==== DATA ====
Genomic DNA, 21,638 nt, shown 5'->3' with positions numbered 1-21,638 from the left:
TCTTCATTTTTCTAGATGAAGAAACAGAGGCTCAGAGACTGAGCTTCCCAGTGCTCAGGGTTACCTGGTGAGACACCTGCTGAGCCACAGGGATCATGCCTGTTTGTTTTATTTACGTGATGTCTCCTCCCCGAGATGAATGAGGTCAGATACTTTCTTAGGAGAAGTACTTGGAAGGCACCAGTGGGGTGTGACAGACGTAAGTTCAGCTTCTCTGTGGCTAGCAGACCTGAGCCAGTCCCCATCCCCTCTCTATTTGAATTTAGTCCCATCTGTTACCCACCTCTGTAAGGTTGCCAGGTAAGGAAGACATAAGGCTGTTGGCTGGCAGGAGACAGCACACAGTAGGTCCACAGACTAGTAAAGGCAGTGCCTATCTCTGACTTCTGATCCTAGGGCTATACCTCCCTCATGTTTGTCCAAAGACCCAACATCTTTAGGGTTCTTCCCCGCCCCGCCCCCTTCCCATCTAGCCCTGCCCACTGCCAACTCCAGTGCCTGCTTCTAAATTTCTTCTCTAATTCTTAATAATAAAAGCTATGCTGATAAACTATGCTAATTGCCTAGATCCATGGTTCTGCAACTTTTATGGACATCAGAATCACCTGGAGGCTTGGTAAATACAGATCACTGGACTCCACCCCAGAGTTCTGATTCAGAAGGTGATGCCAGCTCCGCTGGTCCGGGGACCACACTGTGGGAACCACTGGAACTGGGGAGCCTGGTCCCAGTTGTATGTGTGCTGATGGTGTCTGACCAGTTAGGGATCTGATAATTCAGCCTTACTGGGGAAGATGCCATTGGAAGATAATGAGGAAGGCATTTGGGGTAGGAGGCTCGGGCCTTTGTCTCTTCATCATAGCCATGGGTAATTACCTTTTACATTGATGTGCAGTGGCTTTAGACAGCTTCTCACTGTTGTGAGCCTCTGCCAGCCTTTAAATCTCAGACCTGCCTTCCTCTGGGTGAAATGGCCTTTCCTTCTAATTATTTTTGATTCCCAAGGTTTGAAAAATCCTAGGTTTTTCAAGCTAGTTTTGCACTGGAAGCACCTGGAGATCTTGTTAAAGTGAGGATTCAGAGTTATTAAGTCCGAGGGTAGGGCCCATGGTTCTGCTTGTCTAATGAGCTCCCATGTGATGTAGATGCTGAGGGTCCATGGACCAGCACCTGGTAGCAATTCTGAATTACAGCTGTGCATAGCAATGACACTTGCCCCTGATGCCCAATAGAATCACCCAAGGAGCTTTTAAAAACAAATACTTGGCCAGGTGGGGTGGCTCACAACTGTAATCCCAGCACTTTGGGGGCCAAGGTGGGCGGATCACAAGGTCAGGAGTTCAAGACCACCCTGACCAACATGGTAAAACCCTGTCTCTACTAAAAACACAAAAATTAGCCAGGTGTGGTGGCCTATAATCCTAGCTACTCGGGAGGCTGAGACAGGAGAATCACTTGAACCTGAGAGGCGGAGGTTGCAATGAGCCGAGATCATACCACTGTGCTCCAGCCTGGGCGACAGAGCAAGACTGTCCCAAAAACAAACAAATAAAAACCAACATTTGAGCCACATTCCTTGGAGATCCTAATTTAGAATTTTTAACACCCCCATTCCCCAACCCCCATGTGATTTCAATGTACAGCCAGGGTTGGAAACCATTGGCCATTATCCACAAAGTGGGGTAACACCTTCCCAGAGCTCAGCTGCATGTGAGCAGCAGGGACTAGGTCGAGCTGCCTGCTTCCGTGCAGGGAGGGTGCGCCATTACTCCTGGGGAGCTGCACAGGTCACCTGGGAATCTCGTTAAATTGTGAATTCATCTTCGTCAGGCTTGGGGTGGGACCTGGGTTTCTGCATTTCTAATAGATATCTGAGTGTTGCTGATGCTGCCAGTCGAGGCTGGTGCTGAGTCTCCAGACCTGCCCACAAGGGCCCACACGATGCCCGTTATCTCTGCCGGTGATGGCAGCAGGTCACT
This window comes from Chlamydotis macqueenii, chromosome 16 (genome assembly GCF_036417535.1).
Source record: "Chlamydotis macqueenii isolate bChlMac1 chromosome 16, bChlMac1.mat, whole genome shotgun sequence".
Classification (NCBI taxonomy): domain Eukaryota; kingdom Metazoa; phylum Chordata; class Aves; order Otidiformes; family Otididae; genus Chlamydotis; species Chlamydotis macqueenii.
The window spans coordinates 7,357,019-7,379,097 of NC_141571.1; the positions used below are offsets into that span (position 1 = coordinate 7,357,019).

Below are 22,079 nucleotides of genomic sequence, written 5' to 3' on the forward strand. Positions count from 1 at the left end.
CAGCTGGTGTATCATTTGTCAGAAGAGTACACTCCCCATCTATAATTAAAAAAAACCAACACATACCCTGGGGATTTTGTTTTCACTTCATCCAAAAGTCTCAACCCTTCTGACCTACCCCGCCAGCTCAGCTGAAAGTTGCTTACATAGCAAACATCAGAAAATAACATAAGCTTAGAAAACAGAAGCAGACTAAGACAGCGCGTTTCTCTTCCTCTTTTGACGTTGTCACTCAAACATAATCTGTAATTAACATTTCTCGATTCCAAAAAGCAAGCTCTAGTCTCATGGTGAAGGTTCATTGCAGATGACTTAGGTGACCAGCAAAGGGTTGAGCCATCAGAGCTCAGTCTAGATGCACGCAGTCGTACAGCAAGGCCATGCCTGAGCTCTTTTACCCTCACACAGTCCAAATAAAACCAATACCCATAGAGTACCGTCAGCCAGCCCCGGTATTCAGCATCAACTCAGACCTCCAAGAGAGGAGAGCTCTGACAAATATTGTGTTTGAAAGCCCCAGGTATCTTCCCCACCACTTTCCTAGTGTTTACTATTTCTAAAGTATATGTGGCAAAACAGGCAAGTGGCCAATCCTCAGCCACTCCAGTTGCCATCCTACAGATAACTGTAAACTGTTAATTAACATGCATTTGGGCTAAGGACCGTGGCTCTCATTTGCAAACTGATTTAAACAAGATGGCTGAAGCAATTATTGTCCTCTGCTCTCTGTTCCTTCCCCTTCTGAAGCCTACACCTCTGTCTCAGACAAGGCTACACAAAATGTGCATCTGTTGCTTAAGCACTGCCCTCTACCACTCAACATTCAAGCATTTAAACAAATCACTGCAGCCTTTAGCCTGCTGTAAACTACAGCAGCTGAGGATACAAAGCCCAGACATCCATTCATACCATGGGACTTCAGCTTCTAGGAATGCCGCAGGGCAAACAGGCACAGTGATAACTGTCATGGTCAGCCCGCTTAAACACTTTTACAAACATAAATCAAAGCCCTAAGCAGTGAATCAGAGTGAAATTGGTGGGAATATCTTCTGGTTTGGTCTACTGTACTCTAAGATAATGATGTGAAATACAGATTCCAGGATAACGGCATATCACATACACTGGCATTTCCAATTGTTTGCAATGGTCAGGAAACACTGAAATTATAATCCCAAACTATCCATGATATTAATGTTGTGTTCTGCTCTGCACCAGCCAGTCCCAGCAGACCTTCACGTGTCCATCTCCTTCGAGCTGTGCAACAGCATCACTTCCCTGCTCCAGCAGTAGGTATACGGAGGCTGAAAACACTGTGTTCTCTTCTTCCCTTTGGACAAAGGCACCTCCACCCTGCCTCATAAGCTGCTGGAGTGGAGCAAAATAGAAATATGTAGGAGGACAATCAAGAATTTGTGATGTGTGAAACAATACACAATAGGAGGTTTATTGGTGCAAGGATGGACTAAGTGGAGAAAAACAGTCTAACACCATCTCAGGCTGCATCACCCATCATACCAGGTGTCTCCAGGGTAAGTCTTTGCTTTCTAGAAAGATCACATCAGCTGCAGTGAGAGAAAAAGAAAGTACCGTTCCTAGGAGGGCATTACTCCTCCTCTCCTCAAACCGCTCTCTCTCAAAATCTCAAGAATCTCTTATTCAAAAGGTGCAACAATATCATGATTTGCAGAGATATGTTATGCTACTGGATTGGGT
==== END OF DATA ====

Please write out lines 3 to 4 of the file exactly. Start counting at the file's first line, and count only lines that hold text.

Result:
This window comes from Chlamydotis macqueenii, chromosome 16 (genome assembly GCF_036417535.1).
Source record: "Chlamydotis macqueenii isolate bChlMac1 chromosome 16, bChlMac1.mat, whole genome shotgun sequence".